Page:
Controlling costs by soliciting insurance bids every three years.
How often should a company put its insurance business up for competitive bids? Shop around too frequently and you risk undermining your credibility as a prospective long-term customer; too seldom and you risk paying more for insurance coverage than you would if you'd just looked a little harder.
Ivor Bamberger, chief financial officer of Beber Silverstein & Partners Advertising, a Coral Gables, Fla., ad agency, keeps his policy costs under control without alienating insurance carriers, by going to market for insurance bids every three years. Working through an insurance broker, Bamberger solicits quotes from at least five carriers.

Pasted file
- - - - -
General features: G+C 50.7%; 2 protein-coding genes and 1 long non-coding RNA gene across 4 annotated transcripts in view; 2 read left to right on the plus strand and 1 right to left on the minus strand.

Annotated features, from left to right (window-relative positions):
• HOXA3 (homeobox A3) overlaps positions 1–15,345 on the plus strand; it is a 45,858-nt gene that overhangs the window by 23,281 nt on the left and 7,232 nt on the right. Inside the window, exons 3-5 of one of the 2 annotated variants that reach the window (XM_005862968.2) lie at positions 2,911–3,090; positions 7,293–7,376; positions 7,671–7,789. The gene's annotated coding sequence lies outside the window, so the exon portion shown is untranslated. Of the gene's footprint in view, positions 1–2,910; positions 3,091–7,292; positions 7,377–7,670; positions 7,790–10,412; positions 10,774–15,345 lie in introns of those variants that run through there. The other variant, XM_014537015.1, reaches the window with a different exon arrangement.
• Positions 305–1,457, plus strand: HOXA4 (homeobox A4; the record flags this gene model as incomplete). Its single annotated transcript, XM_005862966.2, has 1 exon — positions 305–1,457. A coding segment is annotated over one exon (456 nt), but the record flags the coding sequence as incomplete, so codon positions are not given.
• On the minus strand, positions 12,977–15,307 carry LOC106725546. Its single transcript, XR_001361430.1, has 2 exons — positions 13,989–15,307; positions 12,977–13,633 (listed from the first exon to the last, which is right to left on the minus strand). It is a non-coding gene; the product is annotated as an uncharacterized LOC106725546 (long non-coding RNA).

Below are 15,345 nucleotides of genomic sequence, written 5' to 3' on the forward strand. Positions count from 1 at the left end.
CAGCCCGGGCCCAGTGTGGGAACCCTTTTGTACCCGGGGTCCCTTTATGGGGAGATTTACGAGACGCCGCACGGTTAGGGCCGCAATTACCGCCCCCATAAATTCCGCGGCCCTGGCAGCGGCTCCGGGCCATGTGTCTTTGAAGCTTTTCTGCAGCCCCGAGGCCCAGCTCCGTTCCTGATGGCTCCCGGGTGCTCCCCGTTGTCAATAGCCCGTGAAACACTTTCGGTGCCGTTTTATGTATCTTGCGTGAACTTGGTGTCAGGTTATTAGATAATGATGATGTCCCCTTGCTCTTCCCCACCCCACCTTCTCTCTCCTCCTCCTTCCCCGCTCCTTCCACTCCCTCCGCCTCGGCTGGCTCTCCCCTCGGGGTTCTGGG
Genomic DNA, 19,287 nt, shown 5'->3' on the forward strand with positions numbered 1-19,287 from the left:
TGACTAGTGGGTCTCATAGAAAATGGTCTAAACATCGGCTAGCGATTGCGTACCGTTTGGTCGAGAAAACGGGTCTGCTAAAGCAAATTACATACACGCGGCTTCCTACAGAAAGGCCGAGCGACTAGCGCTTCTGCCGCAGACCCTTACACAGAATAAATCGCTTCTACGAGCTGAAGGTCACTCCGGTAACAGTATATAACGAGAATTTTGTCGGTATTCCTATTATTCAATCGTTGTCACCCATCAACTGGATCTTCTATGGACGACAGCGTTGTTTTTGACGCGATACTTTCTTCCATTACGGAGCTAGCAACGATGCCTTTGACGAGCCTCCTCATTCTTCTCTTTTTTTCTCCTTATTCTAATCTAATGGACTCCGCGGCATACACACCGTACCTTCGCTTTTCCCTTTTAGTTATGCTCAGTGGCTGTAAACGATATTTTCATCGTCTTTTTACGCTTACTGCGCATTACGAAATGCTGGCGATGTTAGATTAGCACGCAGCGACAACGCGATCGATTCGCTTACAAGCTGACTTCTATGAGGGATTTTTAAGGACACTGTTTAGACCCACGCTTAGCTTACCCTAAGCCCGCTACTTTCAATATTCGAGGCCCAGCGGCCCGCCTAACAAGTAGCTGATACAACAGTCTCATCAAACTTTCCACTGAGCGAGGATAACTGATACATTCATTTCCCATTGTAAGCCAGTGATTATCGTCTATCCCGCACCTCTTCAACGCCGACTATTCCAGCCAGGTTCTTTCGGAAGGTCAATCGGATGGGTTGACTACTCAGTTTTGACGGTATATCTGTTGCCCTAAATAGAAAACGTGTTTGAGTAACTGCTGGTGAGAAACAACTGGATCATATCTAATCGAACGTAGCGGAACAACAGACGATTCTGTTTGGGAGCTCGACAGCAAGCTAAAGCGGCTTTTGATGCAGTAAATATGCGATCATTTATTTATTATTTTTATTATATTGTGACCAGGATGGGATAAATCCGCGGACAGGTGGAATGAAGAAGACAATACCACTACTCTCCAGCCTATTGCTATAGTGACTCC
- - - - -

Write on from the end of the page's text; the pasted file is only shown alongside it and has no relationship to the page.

"Anything less might give us a distorted view of what the marketplace has to offer," he warns. "If you just take two or three bids, insurance brokers won't thoroughly scan the market for you -- they will just bring you quotes from the carriers they do the most business with. Requiring five or more forces them to broaden the search." Using that technique as part of his insurance-management strategy, he has been able to keep his health-insurance costs from skyrocketing. Increases have been held to less than 12% a year.
Besides looking for competitive prices, Bamberger also requires brokers to evaluate the financial health of prospective carriers. "We want to make certain our bids come from well-established insurers who are going to be around to fulfill the terms of their contracts with us," he says.